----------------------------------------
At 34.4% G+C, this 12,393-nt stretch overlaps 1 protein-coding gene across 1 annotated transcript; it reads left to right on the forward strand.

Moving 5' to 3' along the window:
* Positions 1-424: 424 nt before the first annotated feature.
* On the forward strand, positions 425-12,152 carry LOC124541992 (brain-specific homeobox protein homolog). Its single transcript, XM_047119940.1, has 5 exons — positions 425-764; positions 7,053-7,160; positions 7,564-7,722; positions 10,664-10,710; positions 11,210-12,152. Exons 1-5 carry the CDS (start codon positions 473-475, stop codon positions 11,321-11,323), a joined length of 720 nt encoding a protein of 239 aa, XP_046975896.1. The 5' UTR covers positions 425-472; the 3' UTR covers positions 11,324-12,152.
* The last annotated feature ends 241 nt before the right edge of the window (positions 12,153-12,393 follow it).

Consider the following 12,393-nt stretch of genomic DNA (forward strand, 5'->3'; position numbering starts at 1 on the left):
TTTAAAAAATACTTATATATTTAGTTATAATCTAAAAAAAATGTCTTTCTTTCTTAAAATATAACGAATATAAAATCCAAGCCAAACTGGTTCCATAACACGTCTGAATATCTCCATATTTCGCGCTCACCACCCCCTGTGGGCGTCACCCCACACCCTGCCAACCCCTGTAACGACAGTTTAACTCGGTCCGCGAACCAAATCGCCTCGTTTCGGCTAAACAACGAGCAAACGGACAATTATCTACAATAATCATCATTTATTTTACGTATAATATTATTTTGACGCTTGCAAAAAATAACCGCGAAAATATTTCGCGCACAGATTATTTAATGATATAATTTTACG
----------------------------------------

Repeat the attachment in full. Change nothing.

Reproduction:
At 34.4% G+C, this 12,393-nt stretch overlaps 1 protein-coding gene across 1 annotated transcript; it reads left to right on the forward strand.

Moving 5' to 3' along the window:
* Positions 1-424: 424 nt before the first annotated feature.
* On the forward strand, positions 425-12,152 carry LOC124541992 (brain-specific homeobox protein homolog). Its single transcript, XM_047119940.1, has 5 exons — positions 425-764; positions 7,053-7,160; positions 7,564-7,722; positions 10,664-10,710; positions 11,210-12,152. Exons 1-5 carry the CDS (start codon positions 473-475, stop codon positions 11,321-11,323), a joined length of 720 nt encoding a protein of 239 aa, XP_046975896.1. The 5' UTR covers positions 425-472; the 3' UTR covers positions 11,324-12,152.
* The last annotated feature ends 241 nt before the right edge of the window (positions 12,153-12,393 follow it).

Consider the following 12,393-nt stretch of genomic DNA (forward strand, 5'->3'; position numbering starts at 1 on the left):
TTTAAAAAATACTTATATATTTAGTTATAATCTAAAAAAAATGTCTTTCTTTCTTAAAATATAACGAATATAAAATCCAAGCCAAACTGGTTCCATAACACGTCTGAATATCTCCATATTTCGCGCTCACCACCCCCTGTGGGCGTCACCCCACACCCTGCCAACCCCTGTAACGACAGTTTAACTCGGTCCGCGAACCAAATCGCCTCGTTTCGGCTAAACAACGAGCAAACGGACAATTATCTACAATAATCATCATTTATTTTACGTATAATATTATTTTGACGCTTGCAAAAAATAACCGCGAAAATATTTCGCGCACAGATTATTTAATGATATAATTTTACG